“Arresting and putting offenders behind bars is important, but it is not the only answer. You have to disable their network”
By Roli Srivastava
MUMBAI – (Thomson Reuters Foundation) – Criminals caught profiting from human trafficking should be stripped of their assets and these funds used to help victims, said a top anti-trafficking crusader, calling for more financial investigations into the multi-billion dollar global crime.
Archana Kotecha, head of the legal department at anti-slavery charity Liberty Asia, said criminal investigations alone were not enough as this may put offenders behind bars but did not do enough to disrupt the illegal industry.
Human trafficking is the world’s fastest growing criminal enterprise worth an estimated $150 billion a year, according to the International Labour Organization (ILO), with nearly 21 million people victims of forced labour and trafficking.
“Financial investigations are important and must run concurrently with criminal investigations so that you do track the traffickers and disrupt the way networks work by ensuring they are not able to benefit from the profits,” Kotecha told the Thomson Reuters Foundation in a recent interview.
“Their business will continue if they continue to have the money. Arresting and putting offenders behind bars is important, but it is not the only answer. You have to disable their network.”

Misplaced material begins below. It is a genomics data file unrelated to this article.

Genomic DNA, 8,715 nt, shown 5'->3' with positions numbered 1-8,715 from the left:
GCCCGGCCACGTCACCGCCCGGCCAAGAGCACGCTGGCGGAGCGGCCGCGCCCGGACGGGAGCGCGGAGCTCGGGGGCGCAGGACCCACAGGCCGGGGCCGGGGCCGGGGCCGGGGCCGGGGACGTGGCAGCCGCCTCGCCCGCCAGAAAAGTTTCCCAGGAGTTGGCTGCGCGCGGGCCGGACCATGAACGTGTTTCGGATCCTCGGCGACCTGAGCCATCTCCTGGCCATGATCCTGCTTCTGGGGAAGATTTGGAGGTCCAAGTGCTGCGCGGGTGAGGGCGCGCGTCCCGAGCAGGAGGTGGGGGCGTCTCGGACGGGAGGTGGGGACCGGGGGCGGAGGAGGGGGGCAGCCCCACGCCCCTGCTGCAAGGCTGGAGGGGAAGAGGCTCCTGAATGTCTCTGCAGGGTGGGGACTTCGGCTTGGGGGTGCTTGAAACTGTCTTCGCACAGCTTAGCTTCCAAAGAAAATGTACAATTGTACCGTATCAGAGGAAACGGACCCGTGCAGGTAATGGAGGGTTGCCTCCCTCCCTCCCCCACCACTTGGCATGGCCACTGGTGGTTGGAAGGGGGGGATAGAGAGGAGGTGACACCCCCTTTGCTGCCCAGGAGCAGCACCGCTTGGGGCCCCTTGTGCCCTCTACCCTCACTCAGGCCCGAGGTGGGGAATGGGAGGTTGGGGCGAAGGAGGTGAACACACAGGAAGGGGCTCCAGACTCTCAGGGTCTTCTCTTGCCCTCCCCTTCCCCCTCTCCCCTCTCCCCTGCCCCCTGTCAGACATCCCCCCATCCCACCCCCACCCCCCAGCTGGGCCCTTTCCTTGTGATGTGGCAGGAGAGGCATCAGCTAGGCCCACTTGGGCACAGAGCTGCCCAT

Kotecha said financial investigations could map the money flow – where it is going, who handles it, who banks it – and potentially lead to wealth and asset seizures of traffickers, which should be viewed as proceeds from the crime.
Traffickers, and not the state, should bear the burden of compensating people preyed upon, she said.
“Asset seizures in most countries go back to the state, but we should have laws that say that assets seized from traffickers should go into the victim compensation fund,” Kotecha said.
She said courts across the world have awarded millions of dollars to victims forced to work in factories, mines and farms, sold for sex, or trapped in debt bondage.
But in many countries the process is long and complicated. There is little awareness about how to seek funds in India where almost 20,000 women and children were trafficking victims in 2016, up nearly 25 percent from a year earlier, government data showed.
“Nobody has even sat down to evaluate the cost to society of people being trafficked, of how much the society is being bankrupted on this,” Kotecha said.
“It is only right that this money makes its way back into society through these individuals.”
Integrating financial with criminal investigation would ensure that the closure of one brothel doesn’t lead to the opening of another and the business of trading in humans is systematically disabled.
“Often times, even if the case results in conviction for the traffickers and offenders, there is no compensation for the victim. Where does that leave an individual who has to make a life again?” she said.
(Reporting by Roli Srivastava @Rolionaroll; Editing by Belinda Goldsmith; Please credit Thomson Reuters Foundation, the charitable arm of Thomson Reuters, that covers humanitarian news, women’s rights, trafficking, property rights, climate change and resilience. Visit news.trust.org)